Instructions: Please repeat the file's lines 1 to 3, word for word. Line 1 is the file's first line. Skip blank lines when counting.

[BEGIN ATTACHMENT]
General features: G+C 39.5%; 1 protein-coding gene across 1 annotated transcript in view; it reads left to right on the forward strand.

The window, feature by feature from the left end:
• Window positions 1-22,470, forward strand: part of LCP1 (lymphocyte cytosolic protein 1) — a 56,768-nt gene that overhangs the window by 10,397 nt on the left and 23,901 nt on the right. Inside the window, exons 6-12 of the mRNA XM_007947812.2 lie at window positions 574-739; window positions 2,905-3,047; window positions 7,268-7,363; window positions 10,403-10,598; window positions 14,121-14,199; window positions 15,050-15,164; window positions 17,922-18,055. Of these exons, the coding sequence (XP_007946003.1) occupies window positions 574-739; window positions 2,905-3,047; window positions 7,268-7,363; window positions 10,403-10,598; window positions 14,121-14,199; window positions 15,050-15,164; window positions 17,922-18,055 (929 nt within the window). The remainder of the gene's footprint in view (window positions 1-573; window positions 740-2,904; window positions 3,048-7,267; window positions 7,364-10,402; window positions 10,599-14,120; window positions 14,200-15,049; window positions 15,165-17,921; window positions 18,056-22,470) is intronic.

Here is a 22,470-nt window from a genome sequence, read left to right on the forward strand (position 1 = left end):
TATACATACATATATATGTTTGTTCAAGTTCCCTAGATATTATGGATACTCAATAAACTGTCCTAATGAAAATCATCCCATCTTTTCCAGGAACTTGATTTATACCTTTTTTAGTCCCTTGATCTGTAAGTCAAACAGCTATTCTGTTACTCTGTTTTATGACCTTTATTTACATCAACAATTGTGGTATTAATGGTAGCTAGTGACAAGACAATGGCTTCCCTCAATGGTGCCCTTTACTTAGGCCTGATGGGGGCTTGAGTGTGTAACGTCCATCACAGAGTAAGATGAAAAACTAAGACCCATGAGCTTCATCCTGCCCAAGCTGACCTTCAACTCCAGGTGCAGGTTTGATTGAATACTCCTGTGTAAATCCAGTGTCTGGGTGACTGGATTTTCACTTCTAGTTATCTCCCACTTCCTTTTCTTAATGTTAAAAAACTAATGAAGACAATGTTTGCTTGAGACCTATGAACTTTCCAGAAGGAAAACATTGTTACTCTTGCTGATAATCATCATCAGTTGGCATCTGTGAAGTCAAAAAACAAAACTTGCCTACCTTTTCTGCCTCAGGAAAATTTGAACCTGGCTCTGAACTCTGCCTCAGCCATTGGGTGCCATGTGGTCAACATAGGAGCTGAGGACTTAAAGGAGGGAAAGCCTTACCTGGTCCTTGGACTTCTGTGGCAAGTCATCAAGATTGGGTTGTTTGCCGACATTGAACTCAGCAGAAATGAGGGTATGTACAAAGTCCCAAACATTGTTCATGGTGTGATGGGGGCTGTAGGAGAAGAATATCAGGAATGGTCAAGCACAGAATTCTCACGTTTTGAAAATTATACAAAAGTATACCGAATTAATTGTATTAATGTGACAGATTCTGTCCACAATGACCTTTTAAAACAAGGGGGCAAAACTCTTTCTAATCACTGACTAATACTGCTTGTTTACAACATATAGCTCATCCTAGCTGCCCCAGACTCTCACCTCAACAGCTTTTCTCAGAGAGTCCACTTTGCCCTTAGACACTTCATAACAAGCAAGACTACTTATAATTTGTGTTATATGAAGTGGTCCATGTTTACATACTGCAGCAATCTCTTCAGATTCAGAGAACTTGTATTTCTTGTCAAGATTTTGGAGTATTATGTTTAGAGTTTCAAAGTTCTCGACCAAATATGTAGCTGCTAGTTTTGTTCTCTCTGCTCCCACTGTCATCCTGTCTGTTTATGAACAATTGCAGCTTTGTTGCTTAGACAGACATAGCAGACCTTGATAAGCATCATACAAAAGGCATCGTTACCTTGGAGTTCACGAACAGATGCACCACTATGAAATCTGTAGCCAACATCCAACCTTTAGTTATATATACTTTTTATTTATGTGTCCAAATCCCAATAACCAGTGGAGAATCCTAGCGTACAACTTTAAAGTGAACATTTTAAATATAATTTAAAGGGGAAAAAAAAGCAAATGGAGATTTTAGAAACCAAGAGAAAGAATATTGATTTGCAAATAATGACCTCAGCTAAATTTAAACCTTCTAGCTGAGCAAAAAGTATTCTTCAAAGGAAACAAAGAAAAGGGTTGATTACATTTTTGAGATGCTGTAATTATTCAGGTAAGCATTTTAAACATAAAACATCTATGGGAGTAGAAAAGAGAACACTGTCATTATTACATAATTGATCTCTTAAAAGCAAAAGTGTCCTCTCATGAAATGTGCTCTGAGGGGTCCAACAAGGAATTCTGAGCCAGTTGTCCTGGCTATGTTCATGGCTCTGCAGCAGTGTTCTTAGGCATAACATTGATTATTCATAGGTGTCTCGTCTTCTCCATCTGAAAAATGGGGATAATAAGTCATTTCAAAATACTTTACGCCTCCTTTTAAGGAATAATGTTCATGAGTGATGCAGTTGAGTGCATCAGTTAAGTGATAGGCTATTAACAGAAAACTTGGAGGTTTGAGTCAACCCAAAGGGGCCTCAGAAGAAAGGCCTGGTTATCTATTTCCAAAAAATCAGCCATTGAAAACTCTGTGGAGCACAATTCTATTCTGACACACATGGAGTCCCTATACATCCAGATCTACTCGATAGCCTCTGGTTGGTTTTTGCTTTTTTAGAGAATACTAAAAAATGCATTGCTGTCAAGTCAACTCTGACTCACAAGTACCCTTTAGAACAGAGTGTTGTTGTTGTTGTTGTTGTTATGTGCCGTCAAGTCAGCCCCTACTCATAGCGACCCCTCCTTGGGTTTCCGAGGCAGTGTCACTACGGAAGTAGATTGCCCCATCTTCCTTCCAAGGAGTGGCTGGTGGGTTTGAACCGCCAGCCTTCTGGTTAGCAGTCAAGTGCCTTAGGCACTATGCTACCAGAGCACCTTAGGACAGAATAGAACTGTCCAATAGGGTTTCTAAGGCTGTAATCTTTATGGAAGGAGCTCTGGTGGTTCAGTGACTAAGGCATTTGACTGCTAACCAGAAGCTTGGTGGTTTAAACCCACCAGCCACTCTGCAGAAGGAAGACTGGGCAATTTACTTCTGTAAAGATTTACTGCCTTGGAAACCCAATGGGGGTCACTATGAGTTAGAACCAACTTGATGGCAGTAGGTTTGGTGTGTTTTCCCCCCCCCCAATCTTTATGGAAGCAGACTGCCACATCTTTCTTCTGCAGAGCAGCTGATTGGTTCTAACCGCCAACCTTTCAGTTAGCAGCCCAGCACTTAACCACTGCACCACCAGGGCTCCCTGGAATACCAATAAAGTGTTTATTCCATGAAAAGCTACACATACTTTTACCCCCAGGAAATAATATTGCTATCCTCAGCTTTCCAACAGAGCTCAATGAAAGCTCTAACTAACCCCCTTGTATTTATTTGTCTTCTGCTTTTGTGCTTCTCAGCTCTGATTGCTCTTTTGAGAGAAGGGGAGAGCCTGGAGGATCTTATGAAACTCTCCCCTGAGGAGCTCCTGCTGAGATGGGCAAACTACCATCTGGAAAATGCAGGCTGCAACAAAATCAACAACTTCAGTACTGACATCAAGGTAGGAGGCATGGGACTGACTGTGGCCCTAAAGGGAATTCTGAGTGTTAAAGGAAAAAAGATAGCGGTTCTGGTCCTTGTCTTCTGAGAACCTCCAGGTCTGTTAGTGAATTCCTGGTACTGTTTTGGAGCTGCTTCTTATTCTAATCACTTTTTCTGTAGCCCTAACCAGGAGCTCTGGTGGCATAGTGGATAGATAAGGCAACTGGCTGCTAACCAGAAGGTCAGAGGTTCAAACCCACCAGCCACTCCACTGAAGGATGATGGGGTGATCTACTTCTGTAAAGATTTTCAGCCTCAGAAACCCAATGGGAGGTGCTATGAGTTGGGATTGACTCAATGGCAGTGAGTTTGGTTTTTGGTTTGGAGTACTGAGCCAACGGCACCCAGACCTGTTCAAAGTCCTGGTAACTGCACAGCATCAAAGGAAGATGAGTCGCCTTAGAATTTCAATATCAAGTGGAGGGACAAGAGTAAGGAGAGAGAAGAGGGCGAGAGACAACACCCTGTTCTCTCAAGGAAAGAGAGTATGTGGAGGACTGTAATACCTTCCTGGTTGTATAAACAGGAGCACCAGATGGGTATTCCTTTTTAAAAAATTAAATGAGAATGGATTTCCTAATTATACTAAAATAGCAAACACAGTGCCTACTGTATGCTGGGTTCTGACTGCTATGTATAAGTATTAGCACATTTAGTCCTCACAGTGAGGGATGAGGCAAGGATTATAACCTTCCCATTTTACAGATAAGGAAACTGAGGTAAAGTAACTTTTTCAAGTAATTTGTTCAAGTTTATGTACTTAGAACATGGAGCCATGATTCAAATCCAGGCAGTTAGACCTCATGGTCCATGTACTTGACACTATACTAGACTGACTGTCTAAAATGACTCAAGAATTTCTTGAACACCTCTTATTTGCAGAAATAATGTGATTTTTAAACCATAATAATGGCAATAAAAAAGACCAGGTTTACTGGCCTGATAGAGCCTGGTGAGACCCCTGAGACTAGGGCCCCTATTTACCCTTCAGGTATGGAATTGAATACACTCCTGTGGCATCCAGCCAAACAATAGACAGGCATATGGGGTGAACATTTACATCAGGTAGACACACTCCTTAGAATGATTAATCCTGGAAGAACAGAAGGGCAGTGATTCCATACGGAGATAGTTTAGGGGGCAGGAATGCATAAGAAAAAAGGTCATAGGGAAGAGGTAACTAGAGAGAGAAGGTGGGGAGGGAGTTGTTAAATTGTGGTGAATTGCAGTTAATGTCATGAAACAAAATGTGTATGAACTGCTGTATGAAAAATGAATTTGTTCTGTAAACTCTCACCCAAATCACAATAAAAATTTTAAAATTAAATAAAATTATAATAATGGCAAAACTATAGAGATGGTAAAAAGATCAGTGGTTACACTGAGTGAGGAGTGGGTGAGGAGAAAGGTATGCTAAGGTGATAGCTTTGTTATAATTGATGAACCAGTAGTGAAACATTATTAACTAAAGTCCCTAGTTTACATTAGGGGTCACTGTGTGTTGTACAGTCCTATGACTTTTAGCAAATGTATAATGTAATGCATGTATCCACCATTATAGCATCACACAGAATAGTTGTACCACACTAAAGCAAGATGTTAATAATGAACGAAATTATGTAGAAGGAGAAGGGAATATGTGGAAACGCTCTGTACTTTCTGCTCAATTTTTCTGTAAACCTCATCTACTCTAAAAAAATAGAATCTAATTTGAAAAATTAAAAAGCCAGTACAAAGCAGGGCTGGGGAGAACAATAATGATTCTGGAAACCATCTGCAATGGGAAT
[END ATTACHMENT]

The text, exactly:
General features: G+C 39.5%; 1 protein-coding gene across 1 annotated transcript in view; it reads left to right on the forward strand.

The window, feature by feature from the left end:
• Window positions 1-22,470, forward strand: part of LCP1 (lymphocyte cytosolic protein 1) — a 56,768-nt gene that overhangs the window by 10,397 nt on the left and 23,901 nt on the right. Inside the window, exons 6-12 of the mRNA XM_007947812.2 lie at window positions 574-739; window positions 2,905-3,047; window positions 7,268-7,363; window positions 10,403-10,598; window positions 14,121-14,199; window positions 15,050-15,164; window positions 17,922-18,055. Of these exons, the coding sequence (XP_007946003.1) occupies window positions 574-739; window positions 2,905-3,047; window positions 7,268-7,363; window positions 10,403-10,598; window positions 14,121-14,199; window positions 15,050-15,164; window positions 17,922-18,055 (929 nt within the window). The remainder of the gene's footprint in view (window positions 1-573; window positions 740-2,904; window positions 3,048-7,267; window positions 7,364-10,402; window positions 10,599-14,120; window positions 14,200-15,049; window positions 15,165-17,921; window positions 18,056-22,470) is intronic.